NASHVILLE, Tenn. (WKRN) – The Metro Nashville Health Department reports that there are nearly 20 incidents a day where first responders are called to help with an overdose. The department goes so far as to say that Nashville is on track to have the highest number of people killed by deadly drugs in the past five years.
“We have people dying and we have incidents of drug overdoses every day. I think we average in Nashville about 20 incidents a day,” said Brian Todd of the Metro Nashville Health Department.
Todd says it’s bad enough that so many people are overdosing across Nashville, but when you add deadly substances like fentanyl, it can get even more potent.
“Right now, about three-quarters of all drug overdose deaths involve fentanyl. So it’s scary, it’s something that’s seen in Nashville and not just Nashville across Tennessee and across the country,” Todd said.
For months, the Tennessee Bureau of Investigation, along with the Drug Enforcement Administration, has urged residents to be on alert for the deadly drug. Fentanyl is known for its potency, 80-100% more potent than morphine.
“Someone might also think that, well, we hear that fentanyl is mostly in heroin, so if I’m on those other drugs, I don’t have to worry about that, and what we’re finding, it’s that fentanyl is in all kinds of street drugs,” Todd said, linking the trend to cocaine and marijuana.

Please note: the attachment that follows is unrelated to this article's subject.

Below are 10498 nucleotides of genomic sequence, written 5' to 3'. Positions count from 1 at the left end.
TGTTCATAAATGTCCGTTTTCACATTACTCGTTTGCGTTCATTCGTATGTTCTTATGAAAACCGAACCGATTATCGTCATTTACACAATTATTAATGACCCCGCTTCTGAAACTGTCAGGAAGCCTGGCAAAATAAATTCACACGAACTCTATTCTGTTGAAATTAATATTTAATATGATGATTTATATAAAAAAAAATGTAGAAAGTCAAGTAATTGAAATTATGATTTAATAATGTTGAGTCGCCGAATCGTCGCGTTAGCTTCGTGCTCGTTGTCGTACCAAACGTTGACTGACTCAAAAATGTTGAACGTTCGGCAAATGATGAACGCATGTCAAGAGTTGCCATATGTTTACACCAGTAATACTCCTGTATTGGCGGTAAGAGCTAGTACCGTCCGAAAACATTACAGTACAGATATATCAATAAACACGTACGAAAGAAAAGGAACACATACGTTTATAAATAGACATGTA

Earlier in the week, Metro police made an arrest in a year-long investigation, dating back to February 5, 2021. Victor Scruggs, 35, was charged with second-degree murder after the police said he allegedly sold a South Nashville man heroin and methamphetamine. mixed with fentanyl the same day the man was found dead in his home.
In another case, Almurtaza Al Zerkani, 28, was charged with second-degree murder after selling women’s pills that looked like oxycodone but were allegedly mixed with fentanyl.
With fentanyl-related deaths on the rise, News 2 posed the question, why would dealers increase their drugs, if it could potentially kill someone?
Todd explained that it was a question he once asked an officer, who told him, “A lot of people who get high look for things that have fentanyl in them because the closer to death, the more high is important”.
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If you or someone you know is struggling with an addiction, the Community Overdose Response Team is ready to help. The program is completely free and confidential, just call 615-687-1701.